Today’s post is the first in our throwback Thursday reposts. I posted this a while back & thought since Women’s History Month is winding down this post was appropriate.
“I don’t have to prove anything to anyone. I only have to follow my heart and concentrate on what I want to say to the world. I run my world” – Beyoncé
If you’re trying to define feminism, you’re doing it wrong. Feminism is not about alienation, finger-wagging, self-righteousness, or any true definition. It is about rebelling against the notion that women are innately lesser.
I have been so irritated this past year by the so-called feminists who come out and speak against Beyoncé. True, I am a huuuuge fan of Bey, but that’s not where my frustration lies. These feminists have come out slut-shaming her and speaking as if she is a problem in feminism. I beg to differ.
First of all, a woman achieving at Beyoncé’s level should be celebrated in the feminist community. She is breaking down so many barriers on her own terms in her own way, which is the whole point of feminism.
Let me help those who seem to misunderstand what feminism is really about. It’s not about trading one prescribed role for another. It’s not for us to tell women who to be. The point is that every human being should be able to define themselves for themselves. Being a woman is not a handicap. We don’t need to be told what we can and cannot do. That’s not just by a man, that’s by anyone. If you want to get married, have children, and be a homemaker, that does not mean that you are subjugating yourself. The point is it is your choice. We all need to be free to do whatever we decide to achieve our joy.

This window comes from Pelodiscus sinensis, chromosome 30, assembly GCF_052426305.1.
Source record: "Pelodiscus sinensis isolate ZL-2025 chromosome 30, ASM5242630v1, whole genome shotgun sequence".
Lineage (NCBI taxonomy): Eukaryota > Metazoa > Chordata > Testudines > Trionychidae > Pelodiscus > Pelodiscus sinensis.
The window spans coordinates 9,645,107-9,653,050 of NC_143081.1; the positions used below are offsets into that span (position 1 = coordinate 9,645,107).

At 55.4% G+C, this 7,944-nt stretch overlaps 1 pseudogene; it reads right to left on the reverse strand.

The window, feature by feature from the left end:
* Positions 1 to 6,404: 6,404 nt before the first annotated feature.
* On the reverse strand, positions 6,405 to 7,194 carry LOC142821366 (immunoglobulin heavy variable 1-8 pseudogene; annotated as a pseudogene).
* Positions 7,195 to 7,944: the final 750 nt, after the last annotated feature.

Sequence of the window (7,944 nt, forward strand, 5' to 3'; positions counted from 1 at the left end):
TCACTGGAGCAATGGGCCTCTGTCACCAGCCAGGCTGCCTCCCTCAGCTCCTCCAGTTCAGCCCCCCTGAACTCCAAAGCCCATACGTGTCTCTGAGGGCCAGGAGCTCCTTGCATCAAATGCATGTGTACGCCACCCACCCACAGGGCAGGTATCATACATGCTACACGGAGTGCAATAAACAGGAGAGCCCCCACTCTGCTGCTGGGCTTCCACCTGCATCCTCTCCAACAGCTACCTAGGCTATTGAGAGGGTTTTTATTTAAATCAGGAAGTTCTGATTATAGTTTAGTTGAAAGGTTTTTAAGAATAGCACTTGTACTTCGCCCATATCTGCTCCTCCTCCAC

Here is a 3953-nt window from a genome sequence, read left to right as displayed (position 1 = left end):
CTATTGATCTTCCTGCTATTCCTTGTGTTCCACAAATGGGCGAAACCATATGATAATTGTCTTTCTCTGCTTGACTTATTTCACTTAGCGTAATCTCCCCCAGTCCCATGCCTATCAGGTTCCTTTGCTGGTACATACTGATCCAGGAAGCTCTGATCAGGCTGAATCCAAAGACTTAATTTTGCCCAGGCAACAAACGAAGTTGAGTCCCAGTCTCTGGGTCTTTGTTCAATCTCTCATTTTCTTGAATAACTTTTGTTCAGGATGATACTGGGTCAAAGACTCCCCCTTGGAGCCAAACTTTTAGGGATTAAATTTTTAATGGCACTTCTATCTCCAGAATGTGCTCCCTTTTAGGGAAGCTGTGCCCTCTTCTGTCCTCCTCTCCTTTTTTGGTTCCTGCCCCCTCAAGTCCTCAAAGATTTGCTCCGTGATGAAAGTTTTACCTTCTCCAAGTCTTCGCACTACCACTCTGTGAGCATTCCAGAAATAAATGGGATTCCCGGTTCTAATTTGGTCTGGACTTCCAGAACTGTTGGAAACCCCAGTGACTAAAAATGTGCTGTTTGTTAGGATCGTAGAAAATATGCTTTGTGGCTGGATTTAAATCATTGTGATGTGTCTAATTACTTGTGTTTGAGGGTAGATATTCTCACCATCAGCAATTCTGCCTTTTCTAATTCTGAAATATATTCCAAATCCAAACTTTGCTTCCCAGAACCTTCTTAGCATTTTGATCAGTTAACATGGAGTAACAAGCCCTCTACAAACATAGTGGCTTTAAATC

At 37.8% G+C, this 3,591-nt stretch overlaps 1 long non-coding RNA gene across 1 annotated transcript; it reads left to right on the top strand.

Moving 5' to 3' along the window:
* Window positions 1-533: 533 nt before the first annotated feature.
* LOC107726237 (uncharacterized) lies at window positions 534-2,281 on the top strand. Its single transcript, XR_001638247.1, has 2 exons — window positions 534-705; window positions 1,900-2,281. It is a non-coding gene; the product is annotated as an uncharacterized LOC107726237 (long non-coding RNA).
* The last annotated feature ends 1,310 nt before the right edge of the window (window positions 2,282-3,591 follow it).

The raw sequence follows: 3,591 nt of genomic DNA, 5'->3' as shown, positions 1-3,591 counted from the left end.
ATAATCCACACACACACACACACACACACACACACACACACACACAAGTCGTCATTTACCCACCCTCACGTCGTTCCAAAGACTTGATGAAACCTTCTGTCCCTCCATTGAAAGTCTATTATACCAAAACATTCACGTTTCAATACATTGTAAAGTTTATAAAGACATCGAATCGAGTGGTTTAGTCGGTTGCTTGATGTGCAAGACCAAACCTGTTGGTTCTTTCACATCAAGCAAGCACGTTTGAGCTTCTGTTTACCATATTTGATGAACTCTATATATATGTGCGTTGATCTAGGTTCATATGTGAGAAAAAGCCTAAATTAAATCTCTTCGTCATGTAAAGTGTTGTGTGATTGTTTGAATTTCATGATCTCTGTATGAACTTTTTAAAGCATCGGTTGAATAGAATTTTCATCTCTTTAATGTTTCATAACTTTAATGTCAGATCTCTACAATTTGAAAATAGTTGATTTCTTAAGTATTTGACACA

Now with that being said, how can you honestly believe that Beyoncé is not a feminist? Granted, she’s not without flaws. However, particularly in the last 3 years, Bey has come out self-possessed, doing what she wants to do, and refusing to go according to anyone’s rules. That’s what we are fighting for. The opportunity to achieve at our highest level without being stifled because we’re women.
As far as her sexuality is concerned, that is a part of feminism, not against it. Ownership over our bodies and being able to be sensual beings is another aspect of our right to choice. People will shame folks for being in tune with their sexuality and express it, and that is a problem, not a solution. The objectification of women is a serious issue, however, the answer is not taking away a woman’s sexuality. We are not objects. We are human beings. Degrading us to just fulfill some man’s desires is wrong. However, should a woman choose to own her body and her sexuality that is her decision. No one is making her into anything. Beyoncé is not just a piece of meat. But she is a woman in touch with her sexuality, who celebrates it instead of feeling ashamed of it. That is a very brave and honorable thing to do, particularly with the Madonna-whore complex that is running rampant throughout society.